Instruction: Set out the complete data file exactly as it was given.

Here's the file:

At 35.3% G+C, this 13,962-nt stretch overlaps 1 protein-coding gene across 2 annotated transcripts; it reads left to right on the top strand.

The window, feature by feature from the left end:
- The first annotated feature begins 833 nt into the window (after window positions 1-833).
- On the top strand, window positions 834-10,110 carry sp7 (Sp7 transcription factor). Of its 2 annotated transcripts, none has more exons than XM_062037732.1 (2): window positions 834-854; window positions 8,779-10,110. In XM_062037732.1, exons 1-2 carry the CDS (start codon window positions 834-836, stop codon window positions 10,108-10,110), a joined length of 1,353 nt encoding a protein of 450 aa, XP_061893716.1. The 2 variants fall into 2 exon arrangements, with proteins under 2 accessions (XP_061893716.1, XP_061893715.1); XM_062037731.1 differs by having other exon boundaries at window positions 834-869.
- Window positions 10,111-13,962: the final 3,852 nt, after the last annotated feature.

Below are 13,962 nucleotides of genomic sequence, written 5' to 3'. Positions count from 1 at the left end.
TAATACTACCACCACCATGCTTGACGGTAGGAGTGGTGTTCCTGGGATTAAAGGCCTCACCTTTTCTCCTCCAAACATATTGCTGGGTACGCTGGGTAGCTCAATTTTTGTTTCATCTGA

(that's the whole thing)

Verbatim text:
At 35.3% G+C, this 13,962-nt stretch overlaps 1 protein-coding gene across 2 annotated transcripts; it reads left to right on the top strand.

The window, feature by feature from the left end:
- The first annotated feature begins 833 nt into the window (after window positions 1-833).
- On the top strand, window positions 834-10,110 carry sp7 (Sp7 transcription factor). Of its 2 annotated transcripts, none has more exons than XM_062037732.1 (2): window positions 834-854; window positions 8,779-10,110. In XM_062037732.1, exons 1-2 carry the CDS (start codon window positions 834-836, stop codon window positions 10,108-10,110), a joined length of 1,353 nt encoding a protein of 450 aa, XP_061893716.1. The 2 variants fall into 2 exon arrangements, with proteins under 2 accessions (XP_061893716.1, XP_061893715.1); XM_062037731.1 differs by having other exon boundaries at window positions 834-869.
- Window positions 10,111-13,962: the final 3,852 nt, after the last annotated feature.

Below are 13,962 nucleotides of genomic sequence, written 5' to 3'. Positions count from 1 at the left end.
TAATACTACCACCACCATGCTTGACGGTAGGAGTGGTGTTCCTGGGATTAAAGGCCTCACCTTTTCTCCTCCAAACATATTGCTGGGTACGCTGGGTAGCTCAATTTTTGTTTCATCTGA